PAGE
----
What Sabotaging, Blaming, and Pulling Away Have in Common in Relationships
I've found in my life that one of the most frustrating aspects of being in relationships with others is negotiating competing feelings. For example, I love my partner so much and then the times when we argue or have other types of relationship "misses", I feel so frustrated and annoyed that it takes everything I have to turn toward our relationship instead of away from it. The times when I can't find the strength, logic, and/or trust to turn toward our partnership, I can engage in other patterns that are not helpful at all--but it doesn't mean I don't love my partner or don't want to reconnect. I see this in my practice with couples all the time. We've talked recently about self-sabotage, self-abandonment, and relationship triggers. Today I want to pull all of those concepts together.
I see a number of patterns in relationships that keep us from being able to truly resolve arguments and repair disconnection. These include but are not limited to:
sabotaging positive interactions and good relationships
abandoning yourself and putting your partner's needs first, always (and then forgetting who you really are and therefore losing the true essence of your relationship)
pulling away when interactions get intense or you feel like you are being attacked
blaming, criticizing, and pursuing your partner relentlessly (this may include following them around the house or constantly texting or calling when they want space)
having a huge argument and sweeping it under the rug without any discussion, processing, or resolution with your partner and allowing things to go back to "normal"
And what do these patterns have in common?
They are all misguided ways we attempt to find true connection in relationships.
The truth is, we all just want to connect, but sometimes we don’t know how. We use old skills that may have worked in the past but don’t work anymore. Our actions end up hurting us and others as we flail to find a way to feel some kind of connection in relationships. We are searching for security, but if we've known insecurity in other relationships or our childhood, we get derailed as we play out old scenarios where our needs weren't met and we didn't feel wanted, loved, or cared for.
Sometimes we don't want to rock the boat in our relationships. Or, we want to rock the boat so much that there is no way our partner could ignore our pleas for conversation and connection (even if it comes in the form of arguing). And other times, we are so overwhelmed by our feelings and our partner's feelings that we completely shut down, check out, and mentally and emotionally leave the conversation, effectively abandoning our partner in the process.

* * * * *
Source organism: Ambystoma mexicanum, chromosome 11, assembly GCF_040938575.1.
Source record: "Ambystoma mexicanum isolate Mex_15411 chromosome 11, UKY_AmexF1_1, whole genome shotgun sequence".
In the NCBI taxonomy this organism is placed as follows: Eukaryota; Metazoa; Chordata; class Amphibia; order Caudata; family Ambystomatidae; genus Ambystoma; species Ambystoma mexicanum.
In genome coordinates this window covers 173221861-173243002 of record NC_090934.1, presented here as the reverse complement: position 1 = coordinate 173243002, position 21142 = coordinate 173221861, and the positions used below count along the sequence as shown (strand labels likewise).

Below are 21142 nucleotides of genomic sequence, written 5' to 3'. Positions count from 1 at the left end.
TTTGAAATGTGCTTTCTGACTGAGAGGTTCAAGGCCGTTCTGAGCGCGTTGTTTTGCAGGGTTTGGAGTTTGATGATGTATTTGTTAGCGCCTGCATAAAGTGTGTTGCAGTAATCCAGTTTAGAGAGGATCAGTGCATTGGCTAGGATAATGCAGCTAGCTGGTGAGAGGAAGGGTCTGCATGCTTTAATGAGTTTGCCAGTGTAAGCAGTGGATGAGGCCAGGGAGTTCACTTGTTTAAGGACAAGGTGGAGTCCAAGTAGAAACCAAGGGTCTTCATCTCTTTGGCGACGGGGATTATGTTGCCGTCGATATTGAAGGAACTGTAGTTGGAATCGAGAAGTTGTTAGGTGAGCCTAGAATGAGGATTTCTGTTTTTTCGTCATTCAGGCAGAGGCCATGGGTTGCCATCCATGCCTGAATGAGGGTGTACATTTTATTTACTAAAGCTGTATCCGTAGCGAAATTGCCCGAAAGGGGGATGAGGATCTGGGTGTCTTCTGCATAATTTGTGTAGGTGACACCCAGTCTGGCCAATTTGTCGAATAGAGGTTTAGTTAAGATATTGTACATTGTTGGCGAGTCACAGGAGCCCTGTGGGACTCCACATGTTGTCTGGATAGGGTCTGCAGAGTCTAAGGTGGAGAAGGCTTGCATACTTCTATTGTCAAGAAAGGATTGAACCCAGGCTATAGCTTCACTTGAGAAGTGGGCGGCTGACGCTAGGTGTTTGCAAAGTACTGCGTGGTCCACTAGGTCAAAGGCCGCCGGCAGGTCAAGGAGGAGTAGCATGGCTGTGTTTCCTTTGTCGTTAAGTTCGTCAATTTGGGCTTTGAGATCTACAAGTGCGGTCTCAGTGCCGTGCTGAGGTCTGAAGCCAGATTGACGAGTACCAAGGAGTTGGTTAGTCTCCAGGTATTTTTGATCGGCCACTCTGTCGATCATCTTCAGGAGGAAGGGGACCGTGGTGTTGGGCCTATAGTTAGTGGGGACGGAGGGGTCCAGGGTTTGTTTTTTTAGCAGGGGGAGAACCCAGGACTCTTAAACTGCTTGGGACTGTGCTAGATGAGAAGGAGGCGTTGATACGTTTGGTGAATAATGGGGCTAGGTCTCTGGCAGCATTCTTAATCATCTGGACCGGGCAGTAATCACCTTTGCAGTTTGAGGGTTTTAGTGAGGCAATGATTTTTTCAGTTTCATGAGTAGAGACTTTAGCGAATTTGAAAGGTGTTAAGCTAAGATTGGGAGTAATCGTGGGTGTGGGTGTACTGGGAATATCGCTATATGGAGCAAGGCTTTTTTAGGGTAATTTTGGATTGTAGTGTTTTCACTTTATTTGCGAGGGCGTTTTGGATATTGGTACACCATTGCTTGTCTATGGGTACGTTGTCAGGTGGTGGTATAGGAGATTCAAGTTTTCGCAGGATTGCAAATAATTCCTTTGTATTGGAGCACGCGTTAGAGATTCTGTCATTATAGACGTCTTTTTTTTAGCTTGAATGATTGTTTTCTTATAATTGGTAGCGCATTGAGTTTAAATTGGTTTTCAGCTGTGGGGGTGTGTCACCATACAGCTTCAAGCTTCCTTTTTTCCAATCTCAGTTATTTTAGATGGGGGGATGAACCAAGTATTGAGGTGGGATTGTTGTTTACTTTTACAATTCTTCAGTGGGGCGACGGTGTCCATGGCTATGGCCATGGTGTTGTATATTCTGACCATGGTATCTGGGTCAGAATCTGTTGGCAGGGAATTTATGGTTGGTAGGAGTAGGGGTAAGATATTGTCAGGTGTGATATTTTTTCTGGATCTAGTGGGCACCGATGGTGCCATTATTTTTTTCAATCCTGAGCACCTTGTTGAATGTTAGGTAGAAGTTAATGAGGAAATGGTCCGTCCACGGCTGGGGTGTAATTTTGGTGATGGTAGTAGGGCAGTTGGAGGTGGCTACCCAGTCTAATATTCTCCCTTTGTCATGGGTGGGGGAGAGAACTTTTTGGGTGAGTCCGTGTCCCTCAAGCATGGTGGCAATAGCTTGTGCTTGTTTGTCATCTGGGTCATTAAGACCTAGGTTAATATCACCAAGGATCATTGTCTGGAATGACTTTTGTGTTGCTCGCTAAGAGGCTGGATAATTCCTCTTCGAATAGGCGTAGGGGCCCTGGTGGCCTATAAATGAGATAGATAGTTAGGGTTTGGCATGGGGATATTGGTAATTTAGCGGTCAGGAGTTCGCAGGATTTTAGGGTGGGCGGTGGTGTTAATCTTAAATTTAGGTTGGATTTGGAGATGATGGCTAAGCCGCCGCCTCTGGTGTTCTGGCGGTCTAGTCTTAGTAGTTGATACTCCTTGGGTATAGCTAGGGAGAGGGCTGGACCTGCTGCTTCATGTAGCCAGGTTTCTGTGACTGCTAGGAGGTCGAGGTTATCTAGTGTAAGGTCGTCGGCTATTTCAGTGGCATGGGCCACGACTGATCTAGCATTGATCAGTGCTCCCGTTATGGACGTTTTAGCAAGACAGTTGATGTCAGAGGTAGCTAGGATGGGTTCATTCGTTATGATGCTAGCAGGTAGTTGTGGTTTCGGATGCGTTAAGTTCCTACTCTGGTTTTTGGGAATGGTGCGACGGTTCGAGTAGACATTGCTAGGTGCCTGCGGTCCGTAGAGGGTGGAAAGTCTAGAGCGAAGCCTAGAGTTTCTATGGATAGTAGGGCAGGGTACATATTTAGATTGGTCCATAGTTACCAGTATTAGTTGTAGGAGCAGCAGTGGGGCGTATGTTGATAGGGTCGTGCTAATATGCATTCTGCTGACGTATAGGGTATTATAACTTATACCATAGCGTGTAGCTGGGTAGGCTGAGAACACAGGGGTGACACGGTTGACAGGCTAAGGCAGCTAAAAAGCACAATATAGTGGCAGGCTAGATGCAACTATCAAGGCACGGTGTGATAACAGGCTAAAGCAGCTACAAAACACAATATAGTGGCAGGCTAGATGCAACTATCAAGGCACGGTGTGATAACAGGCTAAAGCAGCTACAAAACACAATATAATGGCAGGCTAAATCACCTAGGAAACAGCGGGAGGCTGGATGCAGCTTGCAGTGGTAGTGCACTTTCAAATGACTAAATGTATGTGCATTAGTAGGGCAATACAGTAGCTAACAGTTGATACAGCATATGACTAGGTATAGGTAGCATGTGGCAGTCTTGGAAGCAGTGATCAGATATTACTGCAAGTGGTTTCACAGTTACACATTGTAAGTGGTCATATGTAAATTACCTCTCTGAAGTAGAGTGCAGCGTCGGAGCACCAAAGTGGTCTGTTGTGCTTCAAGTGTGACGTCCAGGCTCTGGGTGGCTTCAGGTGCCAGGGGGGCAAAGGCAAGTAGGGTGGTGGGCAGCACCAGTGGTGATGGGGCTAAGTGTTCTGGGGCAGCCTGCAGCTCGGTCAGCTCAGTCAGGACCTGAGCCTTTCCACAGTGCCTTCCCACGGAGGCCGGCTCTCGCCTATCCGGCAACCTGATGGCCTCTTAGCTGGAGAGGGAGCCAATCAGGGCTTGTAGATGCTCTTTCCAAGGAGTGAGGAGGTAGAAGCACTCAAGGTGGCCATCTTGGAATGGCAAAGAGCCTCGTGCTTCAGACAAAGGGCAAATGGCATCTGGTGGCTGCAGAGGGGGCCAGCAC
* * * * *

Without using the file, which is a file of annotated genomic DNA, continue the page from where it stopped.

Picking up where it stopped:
But here's the thing: relationships don't have to be this way. They can be different. Better. Connected. Communicative. Open. Honest. Brave. But we need to know ourselves in order to change our relationships.
I'm pretty sure at this point, you know how much I believe in our ability to heal ourselves and our relationships with others. And how important it is for us to feel fulfilled. The work isn't easy, but I believe it's worth it. I believe it will change your life, because it totally changed mine.
I'm really excited to share a new project with you. I've been hard at work brainstorming how to support folks in learning about their attachment and relationship patterns in a way that will foster both immediate and long-term change. In my blog, I've talked about how important it is that we are aware of our automatic emotional and behavioral responses because they impact the success of our relationships, our happiness, and even our kids down the road.
So here's what I've come up with:
This group is going to be AMAZING (did I mention I'm excited?). For four weeks, we will connect over an online platform (Brady Bunch style!) to talk about our own patterns using an attachment framework. We will hold each other accountable, we will gently challenge each other, we will provide loving support, and we will do the hard work to show up differently in our relationships.
In between the calls, I will provide worksheets, journal prompts, and individual exploration "homework" so you can get the most out of the experience. We will also have a private facebook group where we can connect between calls, and I will be checking in there regularly to offer resources and support.
There are only 8 spots available in this group. I'm keeping it small so we can really dig in and not feel overwhelmed by trying to get to know too many people, and so everyone can get airtime on the calls (if they want to).
You can go here for all the details about the group, and of course you can reach out to me at any time if you have any questions.
Here's to more connection, self-compassion, understanding, and love in all of our lives.